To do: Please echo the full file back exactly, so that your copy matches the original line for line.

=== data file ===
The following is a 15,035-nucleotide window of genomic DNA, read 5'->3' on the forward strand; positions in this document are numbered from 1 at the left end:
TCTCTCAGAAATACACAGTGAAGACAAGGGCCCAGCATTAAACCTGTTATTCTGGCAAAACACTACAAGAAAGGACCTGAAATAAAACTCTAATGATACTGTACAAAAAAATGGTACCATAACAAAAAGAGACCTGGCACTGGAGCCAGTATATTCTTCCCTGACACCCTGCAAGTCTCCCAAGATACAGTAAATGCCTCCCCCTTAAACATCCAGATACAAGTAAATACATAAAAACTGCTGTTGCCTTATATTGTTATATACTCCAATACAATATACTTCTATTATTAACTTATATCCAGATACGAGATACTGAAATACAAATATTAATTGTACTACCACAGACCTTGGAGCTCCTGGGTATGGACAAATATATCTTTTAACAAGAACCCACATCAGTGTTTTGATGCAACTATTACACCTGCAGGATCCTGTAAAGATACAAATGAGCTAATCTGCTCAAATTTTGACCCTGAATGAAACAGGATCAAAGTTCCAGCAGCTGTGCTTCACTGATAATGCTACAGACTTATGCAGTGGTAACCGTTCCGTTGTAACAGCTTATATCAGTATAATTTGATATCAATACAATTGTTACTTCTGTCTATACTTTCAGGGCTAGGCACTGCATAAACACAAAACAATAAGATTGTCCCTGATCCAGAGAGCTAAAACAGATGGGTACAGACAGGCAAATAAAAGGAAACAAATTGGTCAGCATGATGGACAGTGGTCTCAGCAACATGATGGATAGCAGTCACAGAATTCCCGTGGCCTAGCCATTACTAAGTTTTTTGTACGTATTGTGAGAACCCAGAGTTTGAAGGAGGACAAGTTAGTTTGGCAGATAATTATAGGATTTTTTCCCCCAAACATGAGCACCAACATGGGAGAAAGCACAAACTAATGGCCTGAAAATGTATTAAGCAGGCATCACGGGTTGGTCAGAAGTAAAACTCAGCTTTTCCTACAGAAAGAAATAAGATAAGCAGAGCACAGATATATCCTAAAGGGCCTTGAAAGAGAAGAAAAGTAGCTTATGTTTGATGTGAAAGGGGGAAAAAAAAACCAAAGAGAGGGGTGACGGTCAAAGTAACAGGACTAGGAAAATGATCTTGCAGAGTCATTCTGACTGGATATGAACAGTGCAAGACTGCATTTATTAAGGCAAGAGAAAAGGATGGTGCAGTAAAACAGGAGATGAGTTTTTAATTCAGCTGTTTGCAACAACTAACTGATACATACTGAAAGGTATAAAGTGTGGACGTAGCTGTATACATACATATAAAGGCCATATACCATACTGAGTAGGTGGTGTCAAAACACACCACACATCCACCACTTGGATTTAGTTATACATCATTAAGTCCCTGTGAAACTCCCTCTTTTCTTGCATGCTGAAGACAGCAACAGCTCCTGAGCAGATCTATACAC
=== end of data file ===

The following is a 15,035-nucleotide window of genomic DNA, read 5'->3' on the forward strand; positions in this document are numbered from 1 at the left end:
TCTCTCAGAAATACACAGTGAAGACAAGGGCCCAGCATTAAACCTGTTATTCTGGCAAAACACTACAAGAAAGGACCTGAAATAAAACTCTAATGATACTGTACAAAAAAATGGTACCATAACAAAAAGAGACCTGGCACTGGAGCCAGTATATTCTTCCCTGACACCCTGCAAGTCTCCCAAGATACAGTAAATGCCTCCCCCTTAAACATCCAGATACAAGTAAATACATAAAAACTGCTGTTGCCTTATATTGTTATATACTCCAATACAATATACTTCTATTATTAACTTATATCCAGATACGAGATACTGAAATACAAATATTAATTGTACTACCACAGACCTTGGAGCTCCTGGGTATGGACAAATATATCTTTTAACAAGAACCCACATCAGTGTTTTGATGCAACTATTACACCTGCAGGATCCTGTAAAGATACAAATGAGCTAATCTGCTCAAATTTTGACCCTGAATGAAACAGGATCAAAGTTCCAGCAGCTGTGCTTCACTGATAATGCTACAGACTTATGCAGTGGTAACCGTTCCGTTGTAACAGCTTATATCAGTATAATTTGATATCAATACAATTGTTACTTCTGTCTATACTTTCAGGGCTAGGCACTGCATAAACACAAAACAATAAGATTGTCCCTGATCCAGAGAGCTAAAACAGATGGGTACAGACAGGCAAATAAAAGGAAACAAATTGGTCAGCATGATGGACAGTGGTCTCAGCAACATGATGGATAGCAGTCACAGAATTCCCGTGGCCTAGCCATTACTAAGTTTTTTGTACGTATTGTGAGAACCCAGAGTTTGAAGGAGGACAAGTTAGTTTGGCAGATAATTATAGGATTTTTTCCCCCAAACATGAGCACCAACATGGGAGAAAGCACAAACTAATGGCCTGAAAATGTATTAAGCAGGCATCACGGGTTGGTCAGAAGTAAAACTCAGCTTTTCCTACAGAAAGAAATAAGATAAGCAGAGCACAGATATATCCTAAAGGGCCTTGAAAGAGAAGAAAAGTAGCTTATGTTTGATGTGAAAGGGGGAAAAAAAAACCAAAGAGAGGGGTGACGGTCAAAGTAACAGGACTAGGAAAATGATCTTGCAGAGTCATTCTGACTGGATATGAACAGTGCAAGACTGCATTTATTAAGGCAAGAGAAAAGGATGGTGCAGTAAAACAGGAGATGAGTTTTTAATTCAGCTGTTTGCAACAACTAACTGATACATACTGAAAGGTATAAAGTGTGGACGTAGCTGTATACATACATATAAAGGCCATATACCATACTGAGTAGGTGGTGTCAAAACACACCACACATCCACCACTTGGATTTAGTTATACATCATTAAGTCCCTGTGAAACTCCCTCTTTTCTTGCATGCTGAAGACAGCAACAGCTCCTGAGCAGATCTATACAC